The novel is ambitious in its scope, chronicling both the fall of our world and the rise of a new one. This might cause a few readers to feel disappointed when familiar settings and characters are established only to be abandoned, but that is pretty central to what Cronin is doing. Once we “jump” suddenly to the post-apocalyptic world, there is a real sense that we’ve lost something. The world we know — the one established in the first section of the novel, with references to familiar brands like Walmart and McDonald’s —is very clearly gone. If Cronin had started the novel after the world had already ended, the effect would not be the same. In other words, yes, it sucks and it’s jarring that the world that was established is completley gone: that’s the point.

If there is one weakness in the novel it definitely lies in its pacing. In the middle third of the book things… just… slow down. There are about a half dozen events and excursions that could easily have been compressed into two or three. Thankfully, things do pick back up a bit towards the end. Some people seem to dislike the ending more than I do, but I thought it was pretty satisfying. It did not wrap up every question, but it did have a certain degree of closure for the present adventure. Since there are two more books in the trilogy (or whatever it is — I’ve heard the books might not be strictly chronological) it remains to be seen what the significance will be of some of those seemingly unnecessary events in those middle sections.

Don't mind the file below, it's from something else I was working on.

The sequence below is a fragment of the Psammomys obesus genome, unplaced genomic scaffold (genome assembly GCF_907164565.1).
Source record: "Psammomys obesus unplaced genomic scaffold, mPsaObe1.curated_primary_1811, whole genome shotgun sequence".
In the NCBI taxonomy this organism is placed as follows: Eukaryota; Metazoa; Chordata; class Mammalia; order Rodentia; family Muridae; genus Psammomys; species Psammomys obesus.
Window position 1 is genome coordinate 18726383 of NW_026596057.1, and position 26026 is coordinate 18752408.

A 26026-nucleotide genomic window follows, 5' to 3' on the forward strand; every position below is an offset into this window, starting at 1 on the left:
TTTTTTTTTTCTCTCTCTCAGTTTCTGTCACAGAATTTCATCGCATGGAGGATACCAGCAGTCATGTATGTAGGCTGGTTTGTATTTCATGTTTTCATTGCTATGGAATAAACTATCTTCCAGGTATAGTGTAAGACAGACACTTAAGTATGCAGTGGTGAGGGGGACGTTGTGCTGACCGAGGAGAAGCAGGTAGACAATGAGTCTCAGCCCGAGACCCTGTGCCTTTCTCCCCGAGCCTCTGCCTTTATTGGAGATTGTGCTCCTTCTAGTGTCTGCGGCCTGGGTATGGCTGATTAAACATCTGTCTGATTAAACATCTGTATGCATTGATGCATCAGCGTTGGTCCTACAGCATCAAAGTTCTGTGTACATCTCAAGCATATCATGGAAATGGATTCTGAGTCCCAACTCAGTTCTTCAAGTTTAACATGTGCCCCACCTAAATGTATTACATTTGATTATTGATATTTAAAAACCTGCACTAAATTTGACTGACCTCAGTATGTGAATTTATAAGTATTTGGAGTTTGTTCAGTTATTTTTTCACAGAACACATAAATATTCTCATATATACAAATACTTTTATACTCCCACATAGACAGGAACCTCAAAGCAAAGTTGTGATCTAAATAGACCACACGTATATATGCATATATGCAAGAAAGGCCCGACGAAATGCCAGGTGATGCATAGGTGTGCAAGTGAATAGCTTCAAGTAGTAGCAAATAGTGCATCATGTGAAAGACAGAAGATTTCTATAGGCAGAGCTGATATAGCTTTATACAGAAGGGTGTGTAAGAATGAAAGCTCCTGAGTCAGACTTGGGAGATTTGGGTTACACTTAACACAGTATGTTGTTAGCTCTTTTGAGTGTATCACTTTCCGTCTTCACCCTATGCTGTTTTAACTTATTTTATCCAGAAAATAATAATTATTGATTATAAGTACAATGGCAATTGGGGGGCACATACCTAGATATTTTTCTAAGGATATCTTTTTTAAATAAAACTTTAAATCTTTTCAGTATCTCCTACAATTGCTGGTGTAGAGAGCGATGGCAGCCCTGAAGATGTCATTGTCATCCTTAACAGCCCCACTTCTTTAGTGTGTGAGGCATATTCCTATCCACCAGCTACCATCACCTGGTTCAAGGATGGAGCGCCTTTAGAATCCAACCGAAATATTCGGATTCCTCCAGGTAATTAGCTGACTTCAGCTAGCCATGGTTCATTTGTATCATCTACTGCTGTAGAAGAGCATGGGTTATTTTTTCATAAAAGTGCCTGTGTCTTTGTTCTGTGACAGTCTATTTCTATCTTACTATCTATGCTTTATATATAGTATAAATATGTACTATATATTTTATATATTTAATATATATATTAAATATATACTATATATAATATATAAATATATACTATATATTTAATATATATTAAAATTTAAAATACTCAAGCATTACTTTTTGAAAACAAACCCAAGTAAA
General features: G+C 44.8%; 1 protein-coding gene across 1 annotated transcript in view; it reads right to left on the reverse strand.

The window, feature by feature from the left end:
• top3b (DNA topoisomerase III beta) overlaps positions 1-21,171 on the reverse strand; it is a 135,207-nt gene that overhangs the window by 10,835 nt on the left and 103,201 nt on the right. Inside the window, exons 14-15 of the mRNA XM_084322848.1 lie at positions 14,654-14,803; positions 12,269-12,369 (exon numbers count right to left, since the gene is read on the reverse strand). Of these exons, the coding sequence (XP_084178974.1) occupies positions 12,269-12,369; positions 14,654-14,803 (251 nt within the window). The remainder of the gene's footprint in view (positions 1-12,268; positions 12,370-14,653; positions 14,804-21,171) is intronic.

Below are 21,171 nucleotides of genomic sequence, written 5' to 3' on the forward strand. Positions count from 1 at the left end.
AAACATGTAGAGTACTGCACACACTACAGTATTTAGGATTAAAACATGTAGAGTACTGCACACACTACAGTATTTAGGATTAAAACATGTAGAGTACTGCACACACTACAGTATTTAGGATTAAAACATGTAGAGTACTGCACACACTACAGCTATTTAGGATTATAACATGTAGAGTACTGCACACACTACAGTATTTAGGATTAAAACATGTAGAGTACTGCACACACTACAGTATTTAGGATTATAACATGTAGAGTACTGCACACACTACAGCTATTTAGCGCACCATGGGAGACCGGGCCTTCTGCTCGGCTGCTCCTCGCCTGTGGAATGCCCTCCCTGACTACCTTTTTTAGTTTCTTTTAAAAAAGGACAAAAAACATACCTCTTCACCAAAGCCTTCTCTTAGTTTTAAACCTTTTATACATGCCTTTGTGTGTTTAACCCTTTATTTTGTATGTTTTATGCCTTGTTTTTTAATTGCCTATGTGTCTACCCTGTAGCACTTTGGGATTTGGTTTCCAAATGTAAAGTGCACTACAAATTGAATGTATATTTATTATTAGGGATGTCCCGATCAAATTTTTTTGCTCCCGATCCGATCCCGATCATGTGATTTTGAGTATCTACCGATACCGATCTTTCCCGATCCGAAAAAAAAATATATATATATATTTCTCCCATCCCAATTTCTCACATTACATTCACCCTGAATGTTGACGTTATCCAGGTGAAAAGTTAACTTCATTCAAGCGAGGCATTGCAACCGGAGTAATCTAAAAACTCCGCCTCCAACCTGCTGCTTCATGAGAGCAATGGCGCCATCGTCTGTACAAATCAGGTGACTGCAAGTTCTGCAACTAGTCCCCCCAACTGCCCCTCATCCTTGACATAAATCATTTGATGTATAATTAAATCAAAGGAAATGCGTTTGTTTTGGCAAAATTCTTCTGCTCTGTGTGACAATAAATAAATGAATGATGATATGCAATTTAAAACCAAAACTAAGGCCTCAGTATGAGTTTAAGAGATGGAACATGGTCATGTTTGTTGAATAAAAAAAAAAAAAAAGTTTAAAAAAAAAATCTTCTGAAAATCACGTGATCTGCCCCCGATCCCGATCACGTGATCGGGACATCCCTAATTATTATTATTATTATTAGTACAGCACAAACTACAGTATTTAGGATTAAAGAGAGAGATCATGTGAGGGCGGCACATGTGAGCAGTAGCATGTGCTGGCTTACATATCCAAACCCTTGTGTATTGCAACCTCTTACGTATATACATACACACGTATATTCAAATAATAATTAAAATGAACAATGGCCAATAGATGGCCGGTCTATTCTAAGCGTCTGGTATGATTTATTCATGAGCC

Each section of the novel (there are twelve: eleven plus a postscript, which makes for a significant number in this particular story) begins with a quotation from Shakespeare or Wordsworth or some other Western literary giant. One could debate whether the quotations are appropriate or empty ostentation (I think they’re appropriate), but it is clear that Cronin is dealing with many of the same themes as these writers. I mean, yeah, obviously Cronin ain’t no Shakespeare. This isn’t the best novel of our time or the decade or the year. But the metaphors and literary devices in The Passage are not just added in after the fact (which, according to On Writing, is basically Stephen King’s modus operandi). They’ve been carefully worked into the story right from the start and they are essential to it.